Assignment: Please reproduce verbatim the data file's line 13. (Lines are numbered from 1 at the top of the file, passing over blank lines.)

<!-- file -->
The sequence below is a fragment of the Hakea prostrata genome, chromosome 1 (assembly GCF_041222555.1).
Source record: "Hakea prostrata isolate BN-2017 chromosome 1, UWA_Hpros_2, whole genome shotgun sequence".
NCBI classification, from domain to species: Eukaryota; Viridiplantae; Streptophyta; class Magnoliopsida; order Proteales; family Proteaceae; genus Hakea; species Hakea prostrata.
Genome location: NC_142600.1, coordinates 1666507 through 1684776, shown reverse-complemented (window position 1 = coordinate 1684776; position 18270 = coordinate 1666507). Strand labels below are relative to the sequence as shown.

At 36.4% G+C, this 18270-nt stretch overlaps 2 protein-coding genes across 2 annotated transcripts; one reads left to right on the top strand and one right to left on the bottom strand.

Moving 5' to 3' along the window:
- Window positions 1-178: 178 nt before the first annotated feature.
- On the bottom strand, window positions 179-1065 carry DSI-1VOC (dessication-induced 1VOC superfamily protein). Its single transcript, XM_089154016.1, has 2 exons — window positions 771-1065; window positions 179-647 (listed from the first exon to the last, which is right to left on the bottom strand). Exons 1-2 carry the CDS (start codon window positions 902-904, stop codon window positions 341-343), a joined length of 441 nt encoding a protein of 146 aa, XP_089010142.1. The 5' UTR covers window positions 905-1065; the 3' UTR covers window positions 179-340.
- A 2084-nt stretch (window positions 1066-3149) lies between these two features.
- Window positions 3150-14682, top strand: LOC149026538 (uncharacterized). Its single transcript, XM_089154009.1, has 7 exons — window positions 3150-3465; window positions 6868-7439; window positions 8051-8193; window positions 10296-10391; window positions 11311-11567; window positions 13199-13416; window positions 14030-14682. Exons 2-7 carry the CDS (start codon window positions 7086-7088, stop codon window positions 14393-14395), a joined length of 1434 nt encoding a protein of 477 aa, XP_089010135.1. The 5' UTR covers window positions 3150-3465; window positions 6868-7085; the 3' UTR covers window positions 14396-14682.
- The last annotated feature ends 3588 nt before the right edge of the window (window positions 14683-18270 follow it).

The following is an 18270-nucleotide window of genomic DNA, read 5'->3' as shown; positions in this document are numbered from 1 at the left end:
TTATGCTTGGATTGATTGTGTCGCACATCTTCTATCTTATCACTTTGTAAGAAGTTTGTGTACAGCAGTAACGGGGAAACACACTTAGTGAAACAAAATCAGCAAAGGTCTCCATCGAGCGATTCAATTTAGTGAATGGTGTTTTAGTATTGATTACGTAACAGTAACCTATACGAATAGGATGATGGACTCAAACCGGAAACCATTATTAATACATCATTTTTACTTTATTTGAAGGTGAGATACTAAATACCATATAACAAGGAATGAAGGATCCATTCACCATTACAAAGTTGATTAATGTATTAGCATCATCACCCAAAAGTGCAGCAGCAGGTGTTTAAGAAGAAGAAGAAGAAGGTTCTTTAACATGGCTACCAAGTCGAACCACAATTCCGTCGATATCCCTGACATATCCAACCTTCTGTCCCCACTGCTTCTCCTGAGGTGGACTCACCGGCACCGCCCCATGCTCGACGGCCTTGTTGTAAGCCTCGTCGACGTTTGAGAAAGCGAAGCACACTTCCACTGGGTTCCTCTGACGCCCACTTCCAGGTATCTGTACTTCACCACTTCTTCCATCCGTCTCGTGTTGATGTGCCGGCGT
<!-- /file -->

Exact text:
TTATGCTTGGATTGATTGTGTCGCACATCTTCTATCTTATCACTTTGTAAGAAGTTTGTGTACAGCAGTAACGGGGAAACACACTTAGTGAAACAAAATCAGCAAAGGTCTCCATCGAGCGATTCAATTTAGTGAATGGTGTTTTAGTATTGATTACGTAACAGTAACCTATACGAATAGGATGATGGACTCAAACCGGAAACCATTATTAATACATCATTTTTACTTTATTTGAAGGTGAGATACTAAATACCATATAACAAGGAATGAAGGATCCATTCACCATTACAAAGTTGATTAATGTATTAGCATCATCACCCAAAAGTGCAGCAGCAGGTGTTTAAGAAGAAGAAGAAGAAGGTTCTTTAACATGGCTACCAAGTCGAACCACAATTCCGTCGATATCCCTGACATATCCAACCTTCTGTCCCCACTGCTTCTCCTGAGGTGGACTCACCGGCACCGCCCCATGCTCGACGGCCTTGTTGTAAGCCTCGTCGACGTTTGAGAAAGCGAAGCACACTTCCACTGGGTTCCTCTGACGCCCACTTCCAGGTATCTGTACTTCACCACTTCTTCCATCCGTCTCGTGTTGATGTGCCGGCGT